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Alcock et al (2016, this issue) have set out and discussed a potential research agenda for mathematical cognition. It is timely that research topics, along with knowledge uncovered to date, should be incorporated into a coordinated agenda for further research. This commentary focuses on the perspectives that learning difficulties, and dyscalculia, reveal. These perspectives potentially add much to that research agenda. [Commentary on: Alcock, L., Ansari, D., Batchelor, S., Bisson, M.-J., De Smedt, B., Gilmore, C., . . . Weber, K. (2016). Challenges in mathematical cognition: A collaboratively-derived research agenda. Journal of Numerical Cognition, 2, 20-41. doi:10.5964/jnc.v2i1.10]

The time for generating a coherent agenda for research on mathematical cognition is long overdue. Problems with learning maths are international and often subject to deeply entrenched beliefs, for example, that all children can rote learn all times table facts and cultures, for example, that mental arithmetic should be executed rapidly, that handicap the learning of maths for dyscalculic students and many others much higher on the learning spectrum.

As this problem is worldwide, it is surprising to find that there are no contributors to this Challenge from, for example, India, Asia, Israel, Australia or New Zealand. However, I am sure that expertise in dyscalculia and maths learning difficulties will be comprehensively represented among the researchers. I firmly believe there is much to be learned from the ‘outliers’, the students who perform at the extremes of the normal distribution (echoing here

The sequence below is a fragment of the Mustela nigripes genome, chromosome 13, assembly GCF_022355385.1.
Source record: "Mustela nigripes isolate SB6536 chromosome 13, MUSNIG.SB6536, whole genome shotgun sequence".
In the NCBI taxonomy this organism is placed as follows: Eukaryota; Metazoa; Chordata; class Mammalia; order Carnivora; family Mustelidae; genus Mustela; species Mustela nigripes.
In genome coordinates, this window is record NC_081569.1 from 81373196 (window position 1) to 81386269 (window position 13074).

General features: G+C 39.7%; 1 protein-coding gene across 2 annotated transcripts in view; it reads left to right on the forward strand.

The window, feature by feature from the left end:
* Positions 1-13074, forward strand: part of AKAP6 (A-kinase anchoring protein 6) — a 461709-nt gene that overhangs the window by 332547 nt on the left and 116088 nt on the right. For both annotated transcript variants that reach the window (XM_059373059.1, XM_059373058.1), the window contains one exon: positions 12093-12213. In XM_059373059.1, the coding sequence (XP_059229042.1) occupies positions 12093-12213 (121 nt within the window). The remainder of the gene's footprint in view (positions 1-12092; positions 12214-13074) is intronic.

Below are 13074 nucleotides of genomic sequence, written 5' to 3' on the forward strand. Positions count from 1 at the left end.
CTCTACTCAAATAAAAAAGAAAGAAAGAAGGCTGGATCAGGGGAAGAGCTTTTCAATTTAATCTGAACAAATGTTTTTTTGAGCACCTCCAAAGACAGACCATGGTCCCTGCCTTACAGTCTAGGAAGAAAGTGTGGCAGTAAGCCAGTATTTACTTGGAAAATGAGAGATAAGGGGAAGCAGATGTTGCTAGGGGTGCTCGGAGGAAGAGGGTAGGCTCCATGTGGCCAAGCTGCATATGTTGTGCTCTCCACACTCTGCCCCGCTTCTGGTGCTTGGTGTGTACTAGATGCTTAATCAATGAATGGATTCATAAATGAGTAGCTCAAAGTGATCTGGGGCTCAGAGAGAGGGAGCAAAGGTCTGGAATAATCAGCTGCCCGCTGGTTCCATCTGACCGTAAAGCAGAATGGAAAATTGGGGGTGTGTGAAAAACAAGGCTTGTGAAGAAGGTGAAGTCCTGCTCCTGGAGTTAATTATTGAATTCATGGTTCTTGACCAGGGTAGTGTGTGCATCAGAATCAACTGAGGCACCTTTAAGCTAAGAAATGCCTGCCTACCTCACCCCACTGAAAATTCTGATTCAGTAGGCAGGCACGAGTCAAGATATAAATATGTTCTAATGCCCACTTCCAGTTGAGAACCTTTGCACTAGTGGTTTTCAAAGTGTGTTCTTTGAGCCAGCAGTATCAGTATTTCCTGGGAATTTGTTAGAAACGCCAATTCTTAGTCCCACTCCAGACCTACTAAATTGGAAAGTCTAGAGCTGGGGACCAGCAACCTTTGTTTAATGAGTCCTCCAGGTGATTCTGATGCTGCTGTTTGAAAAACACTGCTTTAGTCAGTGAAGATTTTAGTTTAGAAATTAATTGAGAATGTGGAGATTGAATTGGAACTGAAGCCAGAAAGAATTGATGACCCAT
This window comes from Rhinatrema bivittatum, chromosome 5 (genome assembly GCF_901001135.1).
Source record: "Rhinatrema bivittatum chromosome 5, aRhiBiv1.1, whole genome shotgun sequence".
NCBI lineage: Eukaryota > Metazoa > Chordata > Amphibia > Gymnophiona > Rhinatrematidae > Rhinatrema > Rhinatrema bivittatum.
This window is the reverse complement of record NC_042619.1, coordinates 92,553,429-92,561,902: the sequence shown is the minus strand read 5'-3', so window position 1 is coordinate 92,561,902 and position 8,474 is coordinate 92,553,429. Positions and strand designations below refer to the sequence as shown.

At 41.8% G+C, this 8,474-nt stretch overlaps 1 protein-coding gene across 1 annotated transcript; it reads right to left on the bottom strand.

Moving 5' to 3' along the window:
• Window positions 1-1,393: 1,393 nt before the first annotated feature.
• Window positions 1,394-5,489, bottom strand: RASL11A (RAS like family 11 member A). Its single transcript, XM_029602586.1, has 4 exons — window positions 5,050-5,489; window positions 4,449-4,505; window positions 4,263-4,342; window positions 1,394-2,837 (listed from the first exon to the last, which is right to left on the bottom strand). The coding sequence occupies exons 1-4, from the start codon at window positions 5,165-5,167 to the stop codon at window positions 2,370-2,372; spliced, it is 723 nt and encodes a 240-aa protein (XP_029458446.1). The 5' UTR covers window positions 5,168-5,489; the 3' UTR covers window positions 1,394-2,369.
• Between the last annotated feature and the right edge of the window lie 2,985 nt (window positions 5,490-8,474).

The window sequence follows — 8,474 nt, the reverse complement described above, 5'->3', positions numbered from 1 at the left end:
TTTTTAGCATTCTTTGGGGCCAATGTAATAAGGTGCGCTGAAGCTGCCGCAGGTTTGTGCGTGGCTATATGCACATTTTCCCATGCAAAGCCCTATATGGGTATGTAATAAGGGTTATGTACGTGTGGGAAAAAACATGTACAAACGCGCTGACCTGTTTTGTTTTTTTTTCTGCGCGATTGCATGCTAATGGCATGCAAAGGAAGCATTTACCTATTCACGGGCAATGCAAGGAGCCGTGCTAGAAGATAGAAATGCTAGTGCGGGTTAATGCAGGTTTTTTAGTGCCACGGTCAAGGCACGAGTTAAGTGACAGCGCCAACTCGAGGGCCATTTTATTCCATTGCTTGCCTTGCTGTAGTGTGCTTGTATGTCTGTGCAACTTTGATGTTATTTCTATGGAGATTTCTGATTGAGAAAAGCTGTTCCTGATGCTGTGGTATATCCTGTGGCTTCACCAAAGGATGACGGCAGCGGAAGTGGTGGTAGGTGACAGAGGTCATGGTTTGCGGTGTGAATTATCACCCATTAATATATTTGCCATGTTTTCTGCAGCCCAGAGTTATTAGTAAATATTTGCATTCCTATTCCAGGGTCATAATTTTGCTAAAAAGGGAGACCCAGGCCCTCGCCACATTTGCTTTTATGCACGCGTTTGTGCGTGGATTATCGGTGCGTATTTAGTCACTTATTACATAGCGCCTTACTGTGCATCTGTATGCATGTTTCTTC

I shall base my commentary and observations on the research and wisdom of the 63 authors who, between them, wrote 31 chapters for ‘The Routledge International Handbook of Dyscalculia and Mathematical Learning Difficulties’. I compiled and edited the Handbook which was published in 2015.

For the Introduction in the Handbook I identified and discussed 16 key questions pertinent to learning difficulties in maths, relating each question to the contributions from the Handbook authors. The learning difficulties spectrum can provide new perspectives on old problems. For example, two of the research questions from the 26 listed by

There are many observations on early learning in the Handbook, ranging from

Amongst the observations about early learning experiences from the Handbook, I hope that those involved in early education take note of the gentle advice on using story telling (

At the base of early learning in terms of developmental trajectories is an understanding of place value (

Section E of the

A key influence in my early days in the field was

Finally, I often revisit

The ability for logical thought in the sphere of quantitative and spatial relationships, number and letter symbols; the ability to think in mathematical symbols.

The ability for rapid and broad generalisation of mathematical objects, relations and operations.

Flexibility of mental processes in mathematical activity.

Striving for clarity, simplicity, economy and rationality of solutions.

The ability for rapid and free reconstruction of the direction of a mental process, switching from a direct to a reverse train of thought.

Mathematical memory (generalised memory for mathematical relationships), and for methods of problem solving and principles of approach.

These components are closely interrelated, influencing one another and forming in their aggregate a single integral syndrome of mathematical giftedness. (pp. 87-88)

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